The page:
Nike is geared for the 2014 World Cup. The latest of the brand’s four silos in soccer was unveiled today in Madrid – the Mercurial Superfly. And while speed has always been the key feature of the boot model since it originally came out in 1998, this new iteration takes things to a whole new level. From the new tech to updated design – Nike VP of sport performance footwear Phil McCartney breaks down everything you need to know about the Nike Mercurial Superfly.
Creating the Mercurial Superfly was a four-year process.
“We gave ourselves four years to prove and test this so it was on-pitch ready for the World Cup. There was multiple challenges along the way,” said Phil McCartney, Nike VP of sport performance footwear. “We had the idea a little before the last World Cup, but we started the efforts of August of that year. Our first prototype was August of 2010.”
The biggest challenge in the design process was keeping the shoe a secret.
“With all the media attention in modern football, even closed training sessions have cameras over fences. So, one of the biggest challenges of this for us was keeping it under wraps. We had to employ a specific plan to be able to get it on the pitch and get feedback from athletes without it being leaked out,” McCartney said.
Unlike the Nike Magista, the Mercurial Superfly is built for speed.
“Our process was to put it into the wind tunnel and remove everything you don’t need at high speeds, where with the Magista we thought about loft, spin and texture for ball control,” McCartney said.
The Nike Flyknit on the Mercurial is thinner than the Flyknit on the Magista
In order to make the boot lighter, designers used a slimmer makeup of Nike Flyknit, as well as incorporated a layer of “Nike Skin” on top, which is a first for the brand. “When you operate at high speeds and you’re taking those touches, it’s really important on the pitch,” McCartney said.
The Dynamic Fit design isn’t just to make the boot lighter, but to give players a better sense of the ball.
“What the dynamic fit really helps players play with instinct. That feels like a huge insight especially in football. We’re using [dynamic fit] to heighten sensation and allow players to play with instinct on the pitch,” McCartney said.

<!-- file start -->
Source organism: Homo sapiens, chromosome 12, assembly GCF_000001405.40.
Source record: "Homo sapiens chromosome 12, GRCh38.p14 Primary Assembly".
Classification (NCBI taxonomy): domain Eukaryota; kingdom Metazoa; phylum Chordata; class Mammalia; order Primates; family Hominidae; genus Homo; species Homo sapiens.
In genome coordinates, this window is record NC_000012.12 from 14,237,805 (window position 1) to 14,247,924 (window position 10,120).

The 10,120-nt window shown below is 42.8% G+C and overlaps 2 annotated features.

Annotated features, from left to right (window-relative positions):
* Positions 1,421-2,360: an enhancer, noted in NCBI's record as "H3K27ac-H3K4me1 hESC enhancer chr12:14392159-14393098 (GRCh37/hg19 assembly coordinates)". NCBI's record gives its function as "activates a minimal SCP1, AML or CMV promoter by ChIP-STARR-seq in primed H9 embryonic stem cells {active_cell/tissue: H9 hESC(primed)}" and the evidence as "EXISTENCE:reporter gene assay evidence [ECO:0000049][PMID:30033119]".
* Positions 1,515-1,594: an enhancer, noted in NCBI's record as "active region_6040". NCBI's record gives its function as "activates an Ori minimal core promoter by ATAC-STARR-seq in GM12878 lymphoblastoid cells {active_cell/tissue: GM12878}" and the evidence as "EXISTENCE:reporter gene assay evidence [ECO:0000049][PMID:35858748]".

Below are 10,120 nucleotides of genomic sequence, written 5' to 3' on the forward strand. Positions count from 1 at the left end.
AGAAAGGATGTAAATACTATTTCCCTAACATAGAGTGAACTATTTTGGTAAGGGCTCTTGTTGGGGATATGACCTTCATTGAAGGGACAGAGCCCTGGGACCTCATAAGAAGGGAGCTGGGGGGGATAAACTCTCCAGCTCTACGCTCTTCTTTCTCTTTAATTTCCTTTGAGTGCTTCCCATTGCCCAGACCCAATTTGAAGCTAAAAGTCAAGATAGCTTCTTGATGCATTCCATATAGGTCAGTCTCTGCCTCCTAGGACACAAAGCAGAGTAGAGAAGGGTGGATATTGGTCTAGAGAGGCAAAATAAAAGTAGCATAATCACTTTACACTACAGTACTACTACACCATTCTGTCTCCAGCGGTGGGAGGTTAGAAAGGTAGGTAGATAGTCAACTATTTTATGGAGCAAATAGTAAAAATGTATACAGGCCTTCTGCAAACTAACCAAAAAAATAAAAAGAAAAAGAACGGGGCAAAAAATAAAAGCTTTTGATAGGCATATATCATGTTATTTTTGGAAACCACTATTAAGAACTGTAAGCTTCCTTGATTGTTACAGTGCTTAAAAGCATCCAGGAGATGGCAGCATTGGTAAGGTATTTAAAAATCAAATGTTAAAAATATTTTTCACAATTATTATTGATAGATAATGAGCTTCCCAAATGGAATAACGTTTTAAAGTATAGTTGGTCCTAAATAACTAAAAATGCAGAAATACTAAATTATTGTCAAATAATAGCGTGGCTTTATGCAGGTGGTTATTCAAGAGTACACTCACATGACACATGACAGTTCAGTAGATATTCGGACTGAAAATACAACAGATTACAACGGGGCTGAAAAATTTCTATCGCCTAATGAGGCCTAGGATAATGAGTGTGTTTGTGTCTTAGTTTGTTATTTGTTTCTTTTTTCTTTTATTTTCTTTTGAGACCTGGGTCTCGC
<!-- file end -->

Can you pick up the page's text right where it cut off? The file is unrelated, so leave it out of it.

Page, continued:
The plate on the Mercurial was redesigned for multidirectional speed.
Speed doesn’t just come from making a boot lightweight. Designers also had to add studs at the boots heel and tinker with the toe to give players more grip in the final 10 percent of their stride. "If you think about how players get that spring and snap, especially at toe-off, the placemat of the studs was something we were really obsessive about. Those microseconds really make a difference in the modern game. We wanted to enhance to sensation of players being able to propel forward."
Christian Ronaldo has been wearing the boots in the Nike Mercurial silo since he was 12 years old.
“[Nike] is always seeking my opinion. I've always been asked about how they fit and these boots are no exception. They always listen to my feedback and this is very important to me,” Ronaldo said.
Look for Ronaldo and other Nike athletes to debut the Mercurial Superfly during the World Cup.
“It's a great innovation, but it's not surprising because Nike is always innovating," Ronaldo said.
Expect for Nike Flyknit to be incorporated in Nike’s new football boots going forward.
“I can’t speak too much about it, but the feedback we’ve heard from players has been sensational. We’re confident in the technology,” McCartney said.
The Nike Mercurial Superfly will be available on June 12.
And be available for pre-order on May 26.